lyres and flutes, games and wreaths.
    And they were of the habit, each time the festival was reaching the end,
    to narrate their old customs,
    and to speak once again the greek names,
    those names that by now only few could understand.
    And their festival would always end with melancholy.
    For they recalled that they too had been Greeks --
    Colonists at Italy at some point;
    and how had they fallen now, how did they become this,
    living and speaking barbarically
    displaced -- the disaster! -- from Hellenism."


    *Poseidonia was the old, greek name, replaced with "Paestum" when the city was incorporated into non-greek dominions.
    Last edited by Kyriakos; June 03, 2018 at 10:48 PM.
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  4. #24

    Default Re: What is the West?

    Quote Originally Posted by Copperknickers II View Post
    Western countries are generally of majority European origin, or at least with an influential European minority...For Latin American and South African TWC members, do you feel 'Western'?
    Latin America is a group of countries where Spanish/Portuguese/French are are spoken, and they are generally of majority European origin (eg Brazil or Argentina);the same applies to the US.
    --------
    The notion of something called "western culture" is a modern invention. R.Kipling,the great poet and propagandist of the British Imperialism,wrote,"Oh, east is east and west is west, and never the twain shall meet", contrasting Europe and Asia- and nothing more.
    Edit,
    Quote Originally Posted by Cyclops View Post
    Originally posted by Rudyard Kipling:
    OH, East is East, and West is West, and never the twain shall meet
    This. I missed your post.

    During the cold war, the west and the east were the opposite sides of the iron curtain.
    More recently, "the west" means the north Atlantic: Europe, US and Canada. South America is called/dubbed the "global south", sot the opposite to "the western" world is the "non-western world" in Africa, Asia and...Latin America (God knows why). This means that South Africa (the western notion is, in some aspects, an euphemism for white?), New Zealand and Australia are non-western countries.

    Quote Originally Posted by Copperknickers II View Post
    Christians... Europeans...Muslims
    From an historical point of view, the concept/idea of a "European" was first used to contrast Christians and Muslims, and it appears in a Latin chronicle, written in 754 in Spain. It's about the Battle of Tours/Poitiers, and the author refers to the victors of the battle as as "Europenses".Curiously, in the 8th century,much of Europe was not yet Christian: Battle of Poitiers and the invention of Europeans « The Global
    The contrast was not between Islam and the "West", but between Christendom and Islam.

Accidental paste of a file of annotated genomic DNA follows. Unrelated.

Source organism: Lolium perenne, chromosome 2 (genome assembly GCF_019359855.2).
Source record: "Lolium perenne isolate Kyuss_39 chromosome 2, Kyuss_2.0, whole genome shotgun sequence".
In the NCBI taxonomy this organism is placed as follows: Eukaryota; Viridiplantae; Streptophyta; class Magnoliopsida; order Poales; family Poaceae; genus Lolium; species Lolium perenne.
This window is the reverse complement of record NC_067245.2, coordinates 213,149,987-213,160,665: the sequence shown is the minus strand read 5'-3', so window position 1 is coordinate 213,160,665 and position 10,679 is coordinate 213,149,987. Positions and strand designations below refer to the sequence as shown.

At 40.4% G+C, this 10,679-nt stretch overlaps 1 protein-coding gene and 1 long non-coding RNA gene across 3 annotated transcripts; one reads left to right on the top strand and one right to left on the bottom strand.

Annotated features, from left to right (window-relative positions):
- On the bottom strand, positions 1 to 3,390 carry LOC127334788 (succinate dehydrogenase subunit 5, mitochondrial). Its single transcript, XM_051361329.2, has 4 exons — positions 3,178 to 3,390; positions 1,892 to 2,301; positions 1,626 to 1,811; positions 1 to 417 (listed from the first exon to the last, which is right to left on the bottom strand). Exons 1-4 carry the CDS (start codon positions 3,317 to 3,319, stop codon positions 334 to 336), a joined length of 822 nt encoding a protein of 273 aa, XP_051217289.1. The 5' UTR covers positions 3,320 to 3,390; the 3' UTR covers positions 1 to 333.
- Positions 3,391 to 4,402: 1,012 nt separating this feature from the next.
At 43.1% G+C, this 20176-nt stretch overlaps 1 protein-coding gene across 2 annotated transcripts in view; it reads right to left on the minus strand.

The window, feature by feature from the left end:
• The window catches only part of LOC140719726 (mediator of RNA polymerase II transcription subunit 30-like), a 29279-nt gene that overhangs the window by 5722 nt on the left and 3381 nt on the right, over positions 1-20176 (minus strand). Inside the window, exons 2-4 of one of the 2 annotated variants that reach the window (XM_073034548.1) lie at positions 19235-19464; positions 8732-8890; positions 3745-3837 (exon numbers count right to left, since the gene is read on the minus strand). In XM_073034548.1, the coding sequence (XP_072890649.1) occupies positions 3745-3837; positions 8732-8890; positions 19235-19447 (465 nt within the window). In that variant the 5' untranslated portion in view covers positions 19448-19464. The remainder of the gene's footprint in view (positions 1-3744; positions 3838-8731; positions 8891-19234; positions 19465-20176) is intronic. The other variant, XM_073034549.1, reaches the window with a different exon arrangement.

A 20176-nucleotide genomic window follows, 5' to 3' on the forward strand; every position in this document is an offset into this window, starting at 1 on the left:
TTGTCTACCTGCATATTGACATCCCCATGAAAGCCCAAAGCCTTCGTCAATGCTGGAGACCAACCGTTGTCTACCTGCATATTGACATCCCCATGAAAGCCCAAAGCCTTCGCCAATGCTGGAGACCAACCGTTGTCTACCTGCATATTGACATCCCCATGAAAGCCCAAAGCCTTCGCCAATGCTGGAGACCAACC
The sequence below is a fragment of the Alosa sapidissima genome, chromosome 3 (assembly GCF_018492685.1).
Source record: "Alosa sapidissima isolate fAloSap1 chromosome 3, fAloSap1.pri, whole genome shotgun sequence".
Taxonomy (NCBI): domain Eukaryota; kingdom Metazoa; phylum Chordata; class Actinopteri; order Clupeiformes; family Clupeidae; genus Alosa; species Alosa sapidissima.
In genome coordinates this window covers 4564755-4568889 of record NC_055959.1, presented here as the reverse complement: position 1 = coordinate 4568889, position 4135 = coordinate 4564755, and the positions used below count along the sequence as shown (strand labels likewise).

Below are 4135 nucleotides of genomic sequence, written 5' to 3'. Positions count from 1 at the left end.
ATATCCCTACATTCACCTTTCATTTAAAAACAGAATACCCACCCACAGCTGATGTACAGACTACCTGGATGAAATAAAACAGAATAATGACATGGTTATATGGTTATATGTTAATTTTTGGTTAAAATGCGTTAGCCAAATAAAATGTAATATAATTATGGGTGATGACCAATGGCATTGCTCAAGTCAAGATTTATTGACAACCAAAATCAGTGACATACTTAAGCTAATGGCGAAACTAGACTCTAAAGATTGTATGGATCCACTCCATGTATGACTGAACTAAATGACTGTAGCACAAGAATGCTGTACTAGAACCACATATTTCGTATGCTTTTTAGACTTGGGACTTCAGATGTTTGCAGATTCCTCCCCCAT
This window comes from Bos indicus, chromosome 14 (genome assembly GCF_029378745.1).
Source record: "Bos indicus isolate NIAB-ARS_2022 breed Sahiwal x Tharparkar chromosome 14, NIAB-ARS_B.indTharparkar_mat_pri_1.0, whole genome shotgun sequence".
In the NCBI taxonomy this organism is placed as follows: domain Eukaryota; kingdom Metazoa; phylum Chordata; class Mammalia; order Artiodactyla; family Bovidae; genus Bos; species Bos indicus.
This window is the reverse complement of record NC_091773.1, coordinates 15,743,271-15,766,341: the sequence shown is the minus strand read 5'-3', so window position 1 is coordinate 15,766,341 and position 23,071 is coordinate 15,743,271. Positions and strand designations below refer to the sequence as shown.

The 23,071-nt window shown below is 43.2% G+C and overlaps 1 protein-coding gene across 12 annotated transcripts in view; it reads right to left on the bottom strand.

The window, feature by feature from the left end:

The fight between Christian infidels and Muslim infidels goes on until the battle of Vienna, the beginning of the Christian reconquest of eastern Europe- a very slow process, let's keep in mind that Greece became independent only in the early 19th century, and Bulgaria even later, in 1878. So, what we have is a sense of a Christian Europe, not a sense of western culture.

    In the12th century, the idea that the best of the Greek culture was passed by way of Rome is already explicit in in the writings of the Chrétien de Troyes, translatio studii et imperii: Chrétien de Troyes' Ovidian Cligès

    As you can see, the process is called translatio studii, the transfer of learning,

    "Ancient books tell us all
    We know of ancient history
    And what life was like, back then.
    And we’ve learned from those books that in Greece
    Knighthood and learning ranked
    Above all other things.
    Ancient learning, like knighthood,
    Passed from Greece to Rome,
    and has reappeared, now,
    In France"

    And then, gradually,this became a persistent idea. Hegel, some centuries later, writes, in "early Theological Writings," Early Theological Writings

    "Are we not entitled to assume that the achievements of modern times, our illumination and progress of all arts and sciences, have worn out the Greek and Roman garments of their childhood and outgrown the ir leading-strings, so that we can now advance on their own territory without hindrance?"

    The problem with this vision is that the classical inheritance was shared with the Muslim learning in Baghdad, particularly when Greek works/texts were lost during the Dark ages and preserved by Muslim scholars. Many of those texts were recovered from the Arabs during the Renaissance. The western culture was not a common essence that has passed unchanged from hand to hand. The French man or the English man for 500 years ago is not the same French or English today. The actual concept/idea of "West" only appears /emerge in the 1890's, at the apex of British Imperialism (1890-1922)